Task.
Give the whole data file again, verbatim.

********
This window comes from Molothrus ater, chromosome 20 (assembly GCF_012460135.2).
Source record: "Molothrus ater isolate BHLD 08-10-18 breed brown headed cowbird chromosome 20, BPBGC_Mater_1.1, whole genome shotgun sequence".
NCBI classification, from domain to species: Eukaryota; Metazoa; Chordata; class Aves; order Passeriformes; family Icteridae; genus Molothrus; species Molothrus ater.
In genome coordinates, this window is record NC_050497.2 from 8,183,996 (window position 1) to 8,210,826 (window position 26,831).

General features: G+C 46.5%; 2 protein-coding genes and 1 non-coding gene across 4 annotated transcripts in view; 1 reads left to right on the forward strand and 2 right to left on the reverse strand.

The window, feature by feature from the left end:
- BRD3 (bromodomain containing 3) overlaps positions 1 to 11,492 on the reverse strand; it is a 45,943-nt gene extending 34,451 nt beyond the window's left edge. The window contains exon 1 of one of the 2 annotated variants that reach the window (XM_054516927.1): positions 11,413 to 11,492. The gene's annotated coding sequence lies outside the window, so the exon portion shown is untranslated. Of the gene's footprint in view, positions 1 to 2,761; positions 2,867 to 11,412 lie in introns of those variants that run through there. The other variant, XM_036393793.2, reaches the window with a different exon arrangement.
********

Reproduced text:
This window comes from Molothrus ater, chromosome 20 (assembly GCF_012460135.2).
Source record: "Molothrus ater isolate BHLD 08-10-18 breed brown headed cowbird chromosome 20, BPBGC_Mater_1.1, whole genome shotgun sequence".
NCBI classification, from domain to species: Eukaryota; Metazoa; Chordata; class Aves; order Passeriformes; family Icteridae; genus Molothrus; species Molothrus ater.
In genome coordinates, this window is record NC_050497.2 from 8,183,996 (window position 1) to 8,210,826 (window position 26,831).

General features: G+C 46.5%; 2 protein-coding genes and 1 non-coding gene across 4 annotated transcripts in view; 1 reads left to right on the forward strand and 2 right to left on the reverse strand.

The window, feature by feature from the left end:
- BRD3 (bromodomain containing 3) overlaps positions 1 to 11,492 on the reverse strand; it is a 45,943-nt gene extending 34,451 nt beyond the window's left edge. The window contains exon 1 of one of the 2 annotated variants that reach the window (XM_054516927.1): positions 11,413 to 11,492. The gene's annotated coding sequence lies outside the window, so the exon portion shown is untranslated. Of the gene's footprint in view, positions 1 to 2,761; positions 2,867 to 11,412 lie in introns of those variants that run through there. The other variant, XM_036393793.2, reaches the window with a different exon arrangement.